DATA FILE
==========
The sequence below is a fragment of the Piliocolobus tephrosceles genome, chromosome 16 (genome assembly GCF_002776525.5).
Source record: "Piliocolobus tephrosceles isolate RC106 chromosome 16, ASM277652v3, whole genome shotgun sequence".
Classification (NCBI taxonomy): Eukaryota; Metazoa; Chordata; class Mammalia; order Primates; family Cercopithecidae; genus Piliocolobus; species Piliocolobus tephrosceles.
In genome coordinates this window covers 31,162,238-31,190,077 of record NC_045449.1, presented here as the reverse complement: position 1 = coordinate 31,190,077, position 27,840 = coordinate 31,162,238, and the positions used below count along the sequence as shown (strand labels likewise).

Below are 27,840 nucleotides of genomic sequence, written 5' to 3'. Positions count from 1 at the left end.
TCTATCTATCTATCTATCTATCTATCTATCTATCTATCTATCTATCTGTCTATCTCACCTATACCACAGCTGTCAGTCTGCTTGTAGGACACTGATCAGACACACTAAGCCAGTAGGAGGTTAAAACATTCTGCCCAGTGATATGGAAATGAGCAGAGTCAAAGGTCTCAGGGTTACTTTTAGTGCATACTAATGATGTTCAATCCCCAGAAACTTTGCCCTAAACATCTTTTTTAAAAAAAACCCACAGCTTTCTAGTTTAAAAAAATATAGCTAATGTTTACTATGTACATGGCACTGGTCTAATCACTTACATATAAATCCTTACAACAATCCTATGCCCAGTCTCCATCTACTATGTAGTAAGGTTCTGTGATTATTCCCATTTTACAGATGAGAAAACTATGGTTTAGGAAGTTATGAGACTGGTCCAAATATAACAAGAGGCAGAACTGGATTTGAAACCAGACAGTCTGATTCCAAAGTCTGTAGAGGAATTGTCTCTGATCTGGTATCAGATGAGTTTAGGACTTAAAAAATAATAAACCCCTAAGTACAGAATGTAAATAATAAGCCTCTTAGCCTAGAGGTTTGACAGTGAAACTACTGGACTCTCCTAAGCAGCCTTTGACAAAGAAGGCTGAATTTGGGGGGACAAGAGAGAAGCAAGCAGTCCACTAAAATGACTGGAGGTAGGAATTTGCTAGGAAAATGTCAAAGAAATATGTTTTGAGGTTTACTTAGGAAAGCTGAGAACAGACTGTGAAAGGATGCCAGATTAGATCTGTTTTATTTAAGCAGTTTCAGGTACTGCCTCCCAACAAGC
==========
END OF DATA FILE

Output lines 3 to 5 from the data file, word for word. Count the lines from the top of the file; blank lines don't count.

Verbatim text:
Classification (NCBI taxonomy): Eukaryota; Metazoa; Chordata; class Mammalia; order Primates; family Cercopithecidae; genus Piliocolobus; species Piliocolobus tephrosceles.
In genome coordinates this window covers 31,162,238-31,190,077 of record NC_045449.1, presented here as the reverse complement: position 1 = coordinate 31,190,077, position 27,840 = coordinate 31,162,238, and the positions used below count along the sequence as shown (strand labels likewise).

Below are 27,840 nucleotides of genomic sequence, written 5' to 3'. Positions count from 1 at the left end.